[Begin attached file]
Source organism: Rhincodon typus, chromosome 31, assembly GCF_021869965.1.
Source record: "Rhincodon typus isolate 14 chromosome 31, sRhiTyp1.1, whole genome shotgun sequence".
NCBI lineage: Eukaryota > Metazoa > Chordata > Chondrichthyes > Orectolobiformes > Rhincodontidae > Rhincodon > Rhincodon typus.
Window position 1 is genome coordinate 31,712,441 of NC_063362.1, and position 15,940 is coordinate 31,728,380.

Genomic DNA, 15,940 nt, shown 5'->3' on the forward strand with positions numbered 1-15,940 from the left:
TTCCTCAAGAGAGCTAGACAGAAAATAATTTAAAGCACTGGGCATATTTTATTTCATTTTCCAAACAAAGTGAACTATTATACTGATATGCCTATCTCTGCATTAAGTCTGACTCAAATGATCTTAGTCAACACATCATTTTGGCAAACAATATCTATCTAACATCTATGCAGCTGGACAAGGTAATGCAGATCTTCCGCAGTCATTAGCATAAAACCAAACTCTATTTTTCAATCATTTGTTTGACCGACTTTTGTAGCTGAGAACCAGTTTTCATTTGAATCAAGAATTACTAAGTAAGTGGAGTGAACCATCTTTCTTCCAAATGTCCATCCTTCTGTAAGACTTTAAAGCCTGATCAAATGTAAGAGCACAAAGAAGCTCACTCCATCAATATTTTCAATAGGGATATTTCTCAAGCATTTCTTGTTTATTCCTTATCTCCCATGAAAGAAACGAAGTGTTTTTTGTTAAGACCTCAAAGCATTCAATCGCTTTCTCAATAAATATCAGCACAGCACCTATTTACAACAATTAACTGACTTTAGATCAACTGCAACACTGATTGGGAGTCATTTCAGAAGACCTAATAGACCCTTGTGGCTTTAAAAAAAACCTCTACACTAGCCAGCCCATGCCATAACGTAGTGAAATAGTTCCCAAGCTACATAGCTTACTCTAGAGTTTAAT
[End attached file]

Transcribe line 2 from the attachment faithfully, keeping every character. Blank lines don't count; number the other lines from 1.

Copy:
Source record: "Rhincodon typus isolate 14 chromosome 31, sRhiTyp1.1, whole genome shotgun sequence".